I've created a database application using C#, ADO.Net and an embedded MS SQL 2008 database file (that attaches to MS SQL 2008 Express) which I created in Server Management Studio. Can someone point me to a resource that describes how I can programmatically create the database file if it is missing (like right after my application is installed)?
If it were me (when it is me...):
You don't particularly want to be trying to make database files work by copying them and attaching them - there are reasons why you might want to but I believe these to be exceptions rather than rules.
Accordingly what you need to do is to script creation of the database i.e. to use SQL DDL to create the database and the tables and all the other stuff in your schema.
Pretty much all you need to enable you to do this is appropriate rights to the server instance and then a connection string (which you can probably build apart from the server/instance name).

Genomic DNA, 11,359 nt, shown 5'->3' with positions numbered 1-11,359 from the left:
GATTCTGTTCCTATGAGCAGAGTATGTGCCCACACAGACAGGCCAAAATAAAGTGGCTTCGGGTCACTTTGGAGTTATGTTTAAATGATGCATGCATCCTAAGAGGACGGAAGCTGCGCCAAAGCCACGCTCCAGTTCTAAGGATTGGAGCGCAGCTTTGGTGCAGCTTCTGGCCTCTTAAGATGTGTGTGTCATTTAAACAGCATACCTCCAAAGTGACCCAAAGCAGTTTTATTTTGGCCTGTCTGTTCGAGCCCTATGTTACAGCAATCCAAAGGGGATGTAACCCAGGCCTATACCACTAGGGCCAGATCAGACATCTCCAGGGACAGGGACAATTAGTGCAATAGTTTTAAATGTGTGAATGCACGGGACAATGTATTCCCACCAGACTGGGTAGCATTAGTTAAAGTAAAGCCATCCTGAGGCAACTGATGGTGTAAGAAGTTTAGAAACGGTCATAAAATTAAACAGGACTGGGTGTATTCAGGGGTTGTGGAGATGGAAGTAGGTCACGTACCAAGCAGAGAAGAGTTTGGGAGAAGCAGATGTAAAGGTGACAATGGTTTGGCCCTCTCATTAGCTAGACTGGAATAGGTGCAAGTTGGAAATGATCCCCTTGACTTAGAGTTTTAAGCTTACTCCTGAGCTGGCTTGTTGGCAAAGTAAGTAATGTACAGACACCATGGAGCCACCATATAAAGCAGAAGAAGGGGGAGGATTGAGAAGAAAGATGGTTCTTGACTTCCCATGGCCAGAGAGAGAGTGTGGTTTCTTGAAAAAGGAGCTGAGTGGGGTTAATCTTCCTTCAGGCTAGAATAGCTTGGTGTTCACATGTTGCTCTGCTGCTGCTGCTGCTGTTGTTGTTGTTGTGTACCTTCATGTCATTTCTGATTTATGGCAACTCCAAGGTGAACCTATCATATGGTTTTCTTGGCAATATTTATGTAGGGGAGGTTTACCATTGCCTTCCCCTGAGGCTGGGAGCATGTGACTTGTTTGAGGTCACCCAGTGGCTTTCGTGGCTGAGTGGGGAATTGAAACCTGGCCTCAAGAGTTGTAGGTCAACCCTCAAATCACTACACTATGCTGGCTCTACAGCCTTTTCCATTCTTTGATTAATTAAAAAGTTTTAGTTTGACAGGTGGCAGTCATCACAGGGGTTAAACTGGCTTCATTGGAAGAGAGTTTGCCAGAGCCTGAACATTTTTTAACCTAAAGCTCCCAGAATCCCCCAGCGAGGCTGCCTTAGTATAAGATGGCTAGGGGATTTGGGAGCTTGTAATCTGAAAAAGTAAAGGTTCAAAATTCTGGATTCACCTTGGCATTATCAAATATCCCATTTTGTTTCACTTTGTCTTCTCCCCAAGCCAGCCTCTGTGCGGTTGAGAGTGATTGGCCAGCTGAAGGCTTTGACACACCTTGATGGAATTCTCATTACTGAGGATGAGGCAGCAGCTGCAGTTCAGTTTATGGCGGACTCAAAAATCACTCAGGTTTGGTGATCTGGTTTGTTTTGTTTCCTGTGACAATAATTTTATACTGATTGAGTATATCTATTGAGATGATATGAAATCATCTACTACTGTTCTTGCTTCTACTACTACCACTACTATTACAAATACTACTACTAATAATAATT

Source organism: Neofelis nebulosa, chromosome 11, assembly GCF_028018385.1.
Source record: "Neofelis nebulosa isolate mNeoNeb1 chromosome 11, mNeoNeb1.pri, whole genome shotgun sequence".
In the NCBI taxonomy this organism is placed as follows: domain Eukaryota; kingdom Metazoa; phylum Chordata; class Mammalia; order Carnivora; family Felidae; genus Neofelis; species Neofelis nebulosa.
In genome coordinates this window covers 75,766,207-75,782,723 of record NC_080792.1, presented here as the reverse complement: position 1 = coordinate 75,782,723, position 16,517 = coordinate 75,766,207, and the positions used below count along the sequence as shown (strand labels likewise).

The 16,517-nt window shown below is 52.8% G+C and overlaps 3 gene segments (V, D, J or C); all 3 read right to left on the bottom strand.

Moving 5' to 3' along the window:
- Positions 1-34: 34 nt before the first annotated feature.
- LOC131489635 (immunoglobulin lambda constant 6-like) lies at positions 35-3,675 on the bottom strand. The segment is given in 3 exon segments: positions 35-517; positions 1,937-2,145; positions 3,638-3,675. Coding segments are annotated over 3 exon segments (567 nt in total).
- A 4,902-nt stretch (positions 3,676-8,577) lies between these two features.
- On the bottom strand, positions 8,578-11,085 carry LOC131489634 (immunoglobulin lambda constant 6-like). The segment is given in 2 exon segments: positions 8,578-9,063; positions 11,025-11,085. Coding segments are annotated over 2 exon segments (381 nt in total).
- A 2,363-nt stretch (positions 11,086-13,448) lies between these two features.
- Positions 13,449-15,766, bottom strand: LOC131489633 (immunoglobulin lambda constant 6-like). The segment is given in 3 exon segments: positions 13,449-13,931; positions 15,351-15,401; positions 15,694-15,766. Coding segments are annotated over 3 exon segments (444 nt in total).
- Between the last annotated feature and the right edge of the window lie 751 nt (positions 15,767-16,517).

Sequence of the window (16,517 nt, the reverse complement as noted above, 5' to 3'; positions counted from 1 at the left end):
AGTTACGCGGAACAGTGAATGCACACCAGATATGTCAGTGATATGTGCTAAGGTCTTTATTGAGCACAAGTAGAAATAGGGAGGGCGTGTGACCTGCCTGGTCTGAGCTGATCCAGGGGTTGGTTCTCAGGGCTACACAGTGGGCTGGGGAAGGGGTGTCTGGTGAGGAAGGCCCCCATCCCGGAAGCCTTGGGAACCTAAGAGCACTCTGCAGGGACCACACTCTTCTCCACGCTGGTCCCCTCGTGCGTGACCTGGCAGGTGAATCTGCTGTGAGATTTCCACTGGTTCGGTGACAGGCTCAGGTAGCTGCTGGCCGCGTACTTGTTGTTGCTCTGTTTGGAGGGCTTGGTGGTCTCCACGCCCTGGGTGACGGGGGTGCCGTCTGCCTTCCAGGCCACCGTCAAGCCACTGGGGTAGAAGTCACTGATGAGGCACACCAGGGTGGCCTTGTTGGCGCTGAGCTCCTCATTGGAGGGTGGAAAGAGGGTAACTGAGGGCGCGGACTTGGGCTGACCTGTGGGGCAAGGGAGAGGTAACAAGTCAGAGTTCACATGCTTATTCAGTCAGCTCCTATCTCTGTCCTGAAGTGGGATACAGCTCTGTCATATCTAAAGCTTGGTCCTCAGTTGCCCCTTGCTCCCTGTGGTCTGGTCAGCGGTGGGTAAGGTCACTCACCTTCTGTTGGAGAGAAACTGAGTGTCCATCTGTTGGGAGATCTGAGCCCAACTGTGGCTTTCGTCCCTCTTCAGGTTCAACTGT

From a code point of view: method to determine if a database exists; method to create an standard "empty" database with a version table and a version number of 0; methods to bring the schema up to the current version by running the appropriate DDL (we encode ours into C# because it provides more flexibility but you could equally run DDL scripts in sequence).
Does it exist:
Create a new database:
The update code is a tad more complex but basically runs stuff like this:
All wrapped up in a transaction per update - so that if the update fails you should leave the database is a known good state.
Why do it this way (in code, which is not without its trials?) well the end result is a high degree of confidence that the schema your app is talking to is the schema your app expects to talk to... right tables, right columns (in the right order, that are the right type and the right length), etc, etc. and that this will continue to be the case over time.
Apologies if this is a bit long - but this is something I'm quite keen on...
If the "embedded MS SQL" is a "Microsoft SQL Server Compact 3.5":